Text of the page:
Photo Illustration: Tom Hall/Bloomberg
Brexit Bulletin: Now Comes the Hard PartBy
After May's Florence speech, Brexit talks face a tricky new moment
Internal divisions may not have been put entirely to rest
Prime Minister Theresa May’s speech in Florence on Friday offered just enough in the way of concessions to be described as “constructive” by the EU’s chief negotiator, Michel Barnier. The fourth round of talks in Brussels this week will test how much further the U.K. is willing to bend.
May risked angering Brexit campaigners by asking for a two-year transition after the U.K. leaves the bloc in 2019, during which time rules and market access would remain the same and the U.K. would pay into the EU budget. She also made clear for the first time that the U.K. would honor its financial obligations more broadly, offering a way out of deadlocked talks.
Now comes the hard part. Brexit Secretary David Davis vowed on Sunday that the U.K. would pick through every line of the EU’s calculations of its divorce bill.
He dismissed as “made up” an estimate of £40 billion ($54 billion) for the total settlement—a far more modest figure than the various sums floated by EU officials. May’s offer still falls way short of the demands made by some of those EU governments taking a harder line than the European Commission, Bloomberg’s Ian Wishart reports.
And just as there’s a chance to make some progress on talks, divisions in May’s Cabinet are again on display, with Foreign Secretary Boris Johnson reportedly ill at ease with the proposals set out in Florence. May will be hoping EU officials view those weekend reports as posturing rather than a serious threat to her leadership.
In any case, an initial deadline of getting EU leaders’ approval to move on to trade talks at a mid-October summit looks increasingly out of reach. If there had still been a chance, the German election result will put Angela Merkel in no mood to make concessions.
Ireland | One area where May offered no new ideas or leeway was on the Irish border. She may be asked why when she meets her counterpart, Leo Varadkar, in Downing Street on Monday. Separately, the Irish Stock Exchange is looking for a possible strategic alliance with another exchange to take advantage of post-Brexit opportunities, the Irish Times reports.
ECJ | May was vague about the role of the European Court of Justice in her Florence speech. Davis appeared to redraw the red line on Sunday, saying that the U.K. would leave the its jurisdiction in 2019. That’s another potential stumbling block for this week.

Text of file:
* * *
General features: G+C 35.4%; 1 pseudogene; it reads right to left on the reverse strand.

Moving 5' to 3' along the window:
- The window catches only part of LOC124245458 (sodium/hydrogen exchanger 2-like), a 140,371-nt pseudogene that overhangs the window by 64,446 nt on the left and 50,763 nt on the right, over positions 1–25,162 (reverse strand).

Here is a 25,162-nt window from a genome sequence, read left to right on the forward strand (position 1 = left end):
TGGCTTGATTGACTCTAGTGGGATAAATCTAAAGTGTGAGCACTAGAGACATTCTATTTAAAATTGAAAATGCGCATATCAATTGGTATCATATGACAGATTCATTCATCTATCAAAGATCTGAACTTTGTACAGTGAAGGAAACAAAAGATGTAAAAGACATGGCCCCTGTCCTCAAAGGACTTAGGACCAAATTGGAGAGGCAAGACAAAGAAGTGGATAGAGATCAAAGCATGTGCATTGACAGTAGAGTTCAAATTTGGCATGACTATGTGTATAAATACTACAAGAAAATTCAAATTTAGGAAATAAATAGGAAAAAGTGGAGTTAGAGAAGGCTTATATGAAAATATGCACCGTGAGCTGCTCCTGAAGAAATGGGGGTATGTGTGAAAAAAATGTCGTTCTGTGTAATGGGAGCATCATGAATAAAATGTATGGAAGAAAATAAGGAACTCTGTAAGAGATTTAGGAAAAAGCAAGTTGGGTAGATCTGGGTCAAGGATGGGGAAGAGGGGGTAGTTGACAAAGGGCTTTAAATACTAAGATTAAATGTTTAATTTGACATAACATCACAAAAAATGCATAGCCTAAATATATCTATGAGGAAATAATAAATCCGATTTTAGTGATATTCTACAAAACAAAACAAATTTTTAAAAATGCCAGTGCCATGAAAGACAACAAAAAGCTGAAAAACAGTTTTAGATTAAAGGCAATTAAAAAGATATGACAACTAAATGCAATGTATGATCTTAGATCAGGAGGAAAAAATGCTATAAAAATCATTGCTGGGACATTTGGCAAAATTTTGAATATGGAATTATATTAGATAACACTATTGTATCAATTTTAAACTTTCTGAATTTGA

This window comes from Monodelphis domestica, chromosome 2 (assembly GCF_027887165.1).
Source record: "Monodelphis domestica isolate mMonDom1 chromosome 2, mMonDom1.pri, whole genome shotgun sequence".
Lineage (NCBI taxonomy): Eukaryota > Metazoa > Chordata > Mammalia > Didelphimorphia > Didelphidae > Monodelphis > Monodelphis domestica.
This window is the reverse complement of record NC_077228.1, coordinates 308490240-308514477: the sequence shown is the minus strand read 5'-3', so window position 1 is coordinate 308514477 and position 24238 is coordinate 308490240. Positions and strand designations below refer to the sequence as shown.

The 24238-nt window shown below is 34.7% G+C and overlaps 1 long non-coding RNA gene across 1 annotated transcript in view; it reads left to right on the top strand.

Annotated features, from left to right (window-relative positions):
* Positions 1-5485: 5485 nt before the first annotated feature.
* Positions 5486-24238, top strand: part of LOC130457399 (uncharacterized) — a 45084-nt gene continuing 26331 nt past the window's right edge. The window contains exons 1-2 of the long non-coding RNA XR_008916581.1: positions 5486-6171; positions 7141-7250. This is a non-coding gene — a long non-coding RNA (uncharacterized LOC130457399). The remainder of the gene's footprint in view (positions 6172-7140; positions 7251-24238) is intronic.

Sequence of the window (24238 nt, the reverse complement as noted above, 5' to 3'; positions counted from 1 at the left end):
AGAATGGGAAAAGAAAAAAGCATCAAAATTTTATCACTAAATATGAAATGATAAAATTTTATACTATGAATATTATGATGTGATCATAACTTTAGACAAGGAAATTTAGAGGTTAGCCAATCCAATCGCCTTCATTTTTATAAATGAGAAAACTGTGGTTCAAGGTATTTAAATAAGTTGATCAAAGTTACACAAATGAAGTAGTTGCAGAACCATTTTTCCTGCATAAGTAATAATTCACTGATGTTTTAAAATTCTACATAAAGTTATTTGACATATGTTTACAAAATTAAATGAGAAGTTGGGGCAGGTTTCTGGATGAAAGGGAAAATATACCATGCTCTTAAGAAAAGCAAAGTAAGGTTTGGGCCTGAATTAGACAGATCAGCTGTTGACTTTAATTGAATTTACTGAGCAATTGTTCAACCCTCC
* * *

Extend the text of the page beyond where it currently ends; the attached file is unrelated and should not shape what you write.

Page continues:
DExEU Churn | The hard numbers confirm what many had long suspected: Whitehall’s Brexit department isn’t very good at hanging on to its staff. The department has lost 124 employees since it was created, compared with a remaining staff of 482, according to the government’s reply to a freedom of information request by Bloomberg. The data exclude Oliver Robbins, who left the top job at DExEu to move to Downing Street.
Labour Evasion | The opposition Labour Party, as divided as the Tories over Brexit, won’t debate the issue at its conference in Brighton, in what could be a shrewd political calculation by leader Jeremy Corbyn. That didn’t stop Labour’s Brexit spokesman Keir Starmer writing in The Times that remaining in “a form of customs union” is a possible end destination for the party. Starmer speaks at the conference today.
Better Things | The EU is moving on. Aside from the officials specifically tasked with Brexit, the European Commission doesn’t even touch on the subject on a weekly basis, according to Commissioner Jyrki Katainen. They’ve got better things to do, the former Finnish prime minister said in an interview.
Markets | Moody’s cut the U.K.’s rating to its lowest ever just hours after May’s speech on Friday. It’s no longer confident the U.K. will get a replacement free-trade deal with the EU that mitigates the negative effect of the split. The pound weakened.
Bloomberg View | In Bruges in 1988 Margaret Thatcher spoke loudly and carried a big stick, recalls columnist Therese Raphael. Showing that she is no Thatcher, Theresa May on Friday spoke softly. There was no stick.
They voted for Brexit and are immune to its economic fallout. Over-50s travel company Saga Plc is seeing an increase in demand for cruise ship holidays, and CEO Lance Batchelor says his customers aren’t going to let economic concerns get in the way of a good time.
“These are people who have worked for 30 to 40 years, they’ve built up their savings pot and this is really their time to enjoy life, to travel, to spend time with grandchildren and to have fun,” Batchelor said. They “won’t hold back” because of concerns about the economy.